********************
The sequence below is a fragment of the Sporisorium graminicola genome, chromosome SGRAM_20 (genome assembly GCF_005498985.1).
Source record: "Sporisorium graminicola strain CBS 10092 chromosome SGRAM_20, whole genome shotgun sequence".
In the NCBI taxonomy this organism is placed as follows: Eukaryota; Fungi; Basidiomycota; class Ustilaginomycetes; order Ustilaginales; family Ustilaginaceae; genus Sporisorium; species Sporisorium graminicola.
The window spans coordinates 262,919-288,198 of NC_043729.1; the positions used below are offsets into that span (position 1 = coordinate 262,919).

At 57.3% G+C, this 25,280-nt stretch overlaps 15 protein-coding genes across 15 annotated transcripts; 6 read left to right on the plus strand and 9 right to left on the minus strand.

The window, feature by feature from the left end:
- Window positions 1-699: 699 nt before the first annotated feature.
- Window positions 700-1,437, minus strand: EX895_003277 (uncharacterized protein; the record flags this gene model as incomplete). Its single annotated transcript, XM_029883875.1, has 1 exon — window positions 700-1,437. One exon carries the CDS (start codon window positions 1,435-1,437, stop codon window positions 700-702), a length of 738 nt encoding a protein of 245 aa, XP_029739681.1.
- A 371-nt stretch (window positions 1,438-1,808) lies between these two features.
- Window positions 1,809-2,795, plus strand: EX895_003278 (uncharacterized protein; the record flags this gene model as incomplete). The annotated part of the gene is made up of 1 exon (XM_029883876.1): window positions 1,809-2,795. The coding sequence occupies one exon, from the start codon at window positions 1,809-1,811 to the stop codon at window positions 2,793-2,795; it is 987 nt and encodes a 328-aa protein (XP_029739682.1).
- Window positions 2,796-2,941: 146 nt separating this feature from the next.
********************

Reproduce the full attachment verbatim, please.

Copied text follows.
The sequence below is a fragment of the Sporisorium graminicola genome, chromosome SGRAM_20 (genome assembly GCF_005498985.1).
Source record: "Sporisorium graminicola strain CBS 10092 chromosome SGRAM_20, whole genome shotgun sequence".
In the NCBI taxonomy this organism is placed as follows: Eukaryota; Fungi; Basidiomycota; class Ustilaginomycetes; order Ustilaginales; family Ustilaginaceae; genus Sporisorium; species Sporisorium graminicola.
The window spans coordinates 262,919-288,198 of NC_043729.1; the positions used below are offsets into that span (position 1 = coordinate 262,919).

At 57.3% G+C, this 25,280-nt stretch overlaps 15 protein-coding genes across 15 annotated transcripts; 6 read left to right on the plus strand and 9 right to left on the minus strand.

The window, feature by feature from the left end:
- Window positions 1-699: 699 nt before the first annotated feature.
- Window positions 700-1,437, minus strand: EX895_003277 (uncharacterized protein; the record flags this gene model as incomplete). Its single annotated transcript, XM_029883875.1, has 1 exon — window positions 700-1,437. One exon carries the CDS (start codon window positions 1,435-1,437, stop codon window positions 700-702), a length of 738 nt encoding a protein of 245 aa, XP_029739681.1.
- A 371-nt stretch (window positions 1,438-1,808) lies between these two features.
- Window positions 1,809-2,795, plus strand: EX895_003278 (uncharacterized protein; the record flags this gene model as incomplete). The annotated part of the gene is made up of 1 exon (XM_029883876.1): window positions 1,809-2,795. The coding sequence occupies one exon, from the start codon at window positions 1,809-1,811 to the stop codon at window positions 2,793-2,795; it is 987 nt and encodes a 328-aa protein (XP_029739682.1).
- Window positions 2,796-2,941: 146 nt separating this feature from the next.